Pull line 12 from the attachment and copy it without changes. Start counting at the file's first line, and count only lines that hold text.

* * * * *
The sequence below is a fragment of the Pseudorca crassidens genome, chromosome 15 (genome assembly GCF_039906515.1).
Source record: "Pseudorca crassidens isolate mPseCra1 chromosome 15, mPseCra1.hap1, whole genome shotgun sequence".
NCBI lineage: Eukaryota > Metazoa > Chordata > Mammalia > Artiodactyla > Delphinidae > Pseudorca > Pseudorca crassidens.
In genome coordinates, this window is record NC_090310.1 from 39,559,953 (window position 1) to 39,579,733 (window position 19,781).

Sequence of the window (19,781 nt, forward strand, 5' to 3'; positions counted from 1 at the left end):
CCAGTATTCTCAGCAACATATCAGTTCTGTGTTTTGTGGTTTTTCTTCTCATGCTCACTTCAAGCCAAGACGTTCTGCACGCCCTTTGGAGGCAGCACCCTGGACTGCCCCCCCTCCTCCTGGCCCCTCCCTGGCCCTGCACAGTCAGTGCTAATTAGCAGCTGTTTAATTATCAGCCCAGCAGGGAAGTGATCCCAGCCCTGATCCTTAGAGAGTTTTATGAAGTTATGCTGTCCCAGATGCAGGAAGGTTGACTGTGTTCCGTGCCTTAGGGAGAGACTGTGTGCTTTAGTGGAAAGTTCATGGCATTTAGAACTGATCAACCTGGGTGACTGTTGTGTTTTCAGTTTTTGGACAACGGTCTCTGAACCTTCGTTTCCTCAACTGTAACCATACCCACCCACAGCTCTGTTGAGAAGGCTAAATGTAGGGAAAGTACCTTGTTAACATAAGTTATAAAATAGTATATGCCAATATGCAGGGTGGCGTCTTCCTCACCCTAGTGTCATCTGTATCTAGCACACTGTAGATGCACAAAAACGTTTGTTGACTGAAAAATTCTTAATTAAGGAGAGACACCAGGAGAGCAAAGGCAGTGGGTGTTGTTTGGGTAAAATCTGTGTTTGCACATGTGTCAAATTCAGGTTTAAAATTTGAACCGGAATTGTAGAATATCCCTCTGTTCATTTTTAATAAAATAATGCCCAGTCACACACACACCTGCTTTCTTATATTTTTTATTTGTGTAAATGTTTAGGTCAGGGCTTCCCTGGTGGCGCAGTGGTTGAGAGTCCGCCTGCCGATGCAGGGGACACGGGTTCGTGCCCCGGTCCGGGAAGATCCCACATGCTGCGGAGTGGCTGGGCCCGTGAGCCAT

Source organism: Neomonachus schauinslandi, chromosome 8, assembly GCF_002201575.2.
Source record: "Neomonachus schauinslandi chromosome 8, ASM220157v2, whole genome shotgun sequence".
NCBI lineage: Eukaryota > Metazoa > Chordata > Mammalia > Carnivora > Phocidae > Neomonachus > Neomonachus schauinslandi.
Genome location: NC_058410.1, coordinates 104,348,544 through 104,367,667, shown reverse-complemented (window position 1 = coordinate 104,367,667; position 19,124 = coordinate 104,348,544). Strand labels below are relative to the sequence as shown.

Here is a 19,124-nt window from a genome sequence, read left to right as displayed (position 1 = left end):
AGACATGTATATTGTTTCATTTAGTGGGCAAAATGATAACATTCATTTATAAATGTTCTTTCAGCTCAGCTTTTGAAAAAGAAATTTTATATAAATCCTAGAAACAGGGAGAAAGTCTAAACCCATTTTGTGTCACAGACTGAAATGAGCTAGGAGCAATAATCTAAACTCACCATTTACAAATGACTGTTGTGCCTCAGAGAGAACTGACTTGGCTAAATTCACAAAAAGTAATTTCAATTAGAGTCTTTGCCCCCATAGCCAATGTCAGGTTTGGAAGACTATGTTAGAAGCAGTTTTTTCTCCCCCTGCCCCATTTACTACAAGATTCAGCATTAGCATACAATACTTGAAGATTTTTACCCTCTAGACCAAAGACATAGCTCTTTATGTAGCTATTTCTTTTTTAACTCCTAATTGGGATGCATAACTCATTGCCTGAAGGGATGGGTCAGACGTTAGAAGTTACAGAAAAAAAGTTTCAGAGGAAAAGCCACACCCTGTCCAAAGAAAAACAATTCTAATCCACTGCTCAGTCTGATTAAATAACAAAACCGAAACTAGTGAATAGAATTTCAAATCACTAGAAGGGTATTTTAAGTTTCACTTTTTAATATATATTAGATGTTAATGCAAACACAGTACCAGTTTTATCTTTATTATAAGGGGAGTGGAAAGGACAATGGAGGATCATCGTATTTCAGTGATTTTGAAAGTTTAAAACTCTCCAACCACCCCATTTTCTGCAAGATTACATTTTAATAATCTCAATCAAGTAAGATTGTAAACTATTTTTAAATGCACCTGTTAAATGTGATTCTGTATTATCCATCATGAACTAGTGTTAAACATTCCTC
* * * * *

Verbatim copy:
AGACATGTATATTGTTTCATTTAGTGGGCAAAATGATAACATTCATTTATAAATGTTCTTTCAGCTCAGCTTTTGAAAAAGAAATTTTATATAAATCCTAGAAACAGGGAGAAAGTCTAAACCCATTTTGTGTCACAGACTGAAATGAGCTAGGAGCAATAATCTAAACTCACCATTTACAAATGACTGTTGTGCCTCAGAGAGAACTGACTTGGCTAAATTCACAAAAAGTAATTTCAATTAGAGTCTTTGCCCCCATAGCCAATGTCAGGTTTGGAAGACTATGTTAGAAGCAGTTTTTTCTCCCCCTGCCCCATTTACTACAAGATTCAGCATTAGCATACAATACTTGAAGATTTTTACCCTCTAGACCAAAGACATAGCTCTTTATGTAGCTATTTCTTTTTTAACTCCTAATTGGGATGCATAACTCATTGCCTGAAGGGATGGGTCAGACGTTAGAAGTTACAGAAAAAAAGTTTCAGAGGAAAAGCCACACCCTGTCCAAAGAAAAACAATTCTAATCCACTGCTCAGTCTGATTAAATAACAAAACCGAAACTAGTGAATAGAATTTCAAATCACTAGAAGGGTATTTTAAGTTTCACTTTTTAATATATATTAGATGTTAATGCAAACACAGTACCAGTTTTATCTTTATTATAAGGGGAGTGGAAAGGACAATGGAGGATCATCGTATTTCAGTGATTTTGAAAGTTTAAAACTCTCCAACCACCCCATTTTCTGCAAGATTACATTTTAATAATCTCAATCAAGTAAGATTGTAAACTATTTTTAAATGCACCTGTTAAATGTGATTCTGTATTATCCATCATGAACTAGTGTTAAACATTCCTC